Poundstone provides historical context for the national debt.  Under George Washington the United  States ran up huge Revolutionary War debt that wasn’t paid off until 1830,  The United States remained debt free for about a decade after than, but since 1840 the United States has always had debt.  At the time of the survey the US debt stood at more than $17 trillion.  Only 27% picked the correct range ($10-100 trillion) and it was not the most popular response.

The meaningful statistic is per capita debt.  But to compute per capita debt one needs to know the population of the US.  A National Geographic survey asked participants to pick the US population from four multiple-choice ranges.  69% picked outrageously wrong answers or said they didn’t know.

What do citizens know about the distribution of individual wealth?  Psychologist Dan Ariely and business professor Michael I. Norton ran an Internet Panel survey asking 5,522 Americans to estimate the distribution of wealth in 2011.  The participants were instructed to divide the nation into quintiles (fifths of the population) by wealth.  There would be the wealthiest 20%, the second-wealthiest 20% and so on down to the poorest 20%.  The survey was regarding wealth and not income.  It asked about net worth defined as the total value of everything someone owns minus any debt.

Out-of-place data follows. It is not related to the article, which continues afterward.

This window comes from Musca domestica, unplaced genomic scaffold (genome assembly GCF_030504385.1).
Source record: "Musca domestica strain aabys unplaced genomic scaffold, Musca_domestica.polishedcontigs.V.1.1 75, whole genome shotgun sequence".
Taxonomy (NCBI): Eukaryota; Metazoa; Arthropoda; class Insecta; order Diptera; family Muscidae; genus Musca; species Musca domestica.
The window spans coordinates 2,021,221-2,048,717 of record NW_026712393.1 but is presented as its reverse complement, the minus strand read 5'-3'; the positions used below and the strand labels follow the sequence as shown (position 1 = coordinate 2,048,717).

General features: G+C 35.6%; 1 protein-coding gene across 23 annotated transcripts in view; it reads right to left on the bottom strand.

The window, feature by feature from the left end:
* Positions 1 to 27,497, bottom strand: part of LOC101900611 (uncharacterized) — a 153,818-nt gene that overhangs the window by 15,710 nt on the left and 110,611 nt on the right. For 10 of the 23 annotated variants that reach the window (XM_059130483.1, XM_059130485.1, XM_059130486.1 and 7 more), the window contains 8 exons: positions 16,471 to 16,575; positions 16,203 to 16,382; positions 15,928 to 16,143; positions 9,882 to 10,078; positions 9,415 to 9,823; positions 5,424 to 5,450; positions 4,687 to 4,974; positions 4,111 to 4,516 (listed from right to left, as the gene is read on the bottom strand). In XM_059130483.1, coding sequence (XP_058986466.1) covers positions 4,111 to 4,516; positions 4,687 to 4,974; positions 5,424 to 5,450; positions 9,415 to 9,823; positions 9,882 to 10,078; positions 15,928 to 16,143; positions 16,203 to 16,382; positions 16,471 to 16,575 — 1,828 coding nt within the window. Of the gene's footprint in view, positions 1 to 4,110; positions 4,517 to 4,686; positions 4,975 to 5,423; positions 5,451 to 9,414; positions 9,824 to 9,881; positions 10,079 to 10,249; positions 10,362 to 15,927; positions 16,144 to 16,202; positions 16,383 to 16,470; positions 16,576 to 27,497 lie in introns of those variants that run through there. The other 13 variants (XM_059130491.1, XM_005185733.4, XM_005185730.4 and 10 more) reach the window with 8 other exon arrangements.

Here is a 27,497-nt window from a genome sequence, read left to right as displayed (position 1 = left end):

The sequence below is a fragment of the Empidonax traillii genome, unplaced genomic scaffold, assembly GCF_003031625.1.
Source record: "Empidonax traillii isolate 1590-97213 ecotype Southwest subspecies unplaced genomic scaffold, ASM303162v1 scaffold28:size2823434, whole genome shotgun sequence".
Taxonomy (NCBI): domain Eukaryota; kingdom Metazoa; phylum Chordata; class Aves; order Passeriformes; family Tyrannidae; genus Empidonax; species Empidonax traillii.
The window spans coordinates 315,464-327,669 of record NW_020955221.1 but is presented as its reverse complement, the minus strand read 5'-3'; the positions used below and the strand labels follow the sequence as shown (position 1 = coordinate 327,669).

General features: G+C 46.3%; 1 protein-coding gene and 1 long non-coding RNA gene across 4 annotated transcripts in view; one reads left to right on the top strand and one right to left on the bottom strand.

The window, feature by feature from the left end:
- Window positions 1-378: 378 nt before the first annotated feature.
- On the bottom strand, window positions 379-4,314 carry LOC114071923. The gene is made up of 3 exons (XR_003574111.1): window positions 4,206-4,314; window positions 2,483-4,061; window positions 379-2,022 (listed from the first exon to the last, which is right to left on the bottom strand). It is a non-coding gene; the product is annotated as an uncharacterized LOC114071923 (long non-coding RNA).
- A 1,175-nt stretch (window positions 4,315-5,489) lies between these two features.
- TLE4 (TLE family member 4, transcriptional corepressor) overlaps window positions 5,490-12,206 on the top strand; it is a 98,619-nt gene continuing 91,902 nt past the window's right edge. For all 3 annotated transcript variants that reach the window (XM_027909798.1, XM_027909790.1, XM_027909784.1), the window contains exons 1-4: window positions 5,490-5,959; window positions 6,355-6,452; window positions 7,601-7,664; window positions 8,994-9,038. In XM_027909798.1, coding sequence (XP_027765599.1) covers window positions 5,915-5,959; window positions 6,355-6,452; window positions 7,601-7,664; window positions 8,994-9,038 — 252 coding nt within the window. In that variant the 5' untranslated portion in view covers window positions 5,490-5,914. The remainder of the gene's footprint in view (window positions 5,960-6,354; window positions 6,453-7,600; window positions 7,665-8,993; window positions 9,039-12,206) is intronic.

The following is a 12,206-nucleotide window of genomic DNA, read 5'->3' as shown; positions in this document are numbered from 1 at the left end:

The reality is the the top 20% of American possess about 84% of the wealth.  The second and middle quintiles split between themselves almost everything else.  The two poorest quintiles account for only 0.2% and 0.1% of the total.  This bottom 40% is living mostly paycheck to paycheck if they have paychecks.

Although the public is aware  that there is a lopsided distribution of wealth, they have a poor idea of how lopsided this distribution is.  Survey subjects gestated that the top quintile holds about 58% of the total wealth and that a each succeeding quintile has progressively less, down to about 3% of the poorest group.  In other words the public estimated the top quintile to be 20 times richer than the bottom quintile.  The top quintile is 840 times wealthier in reality.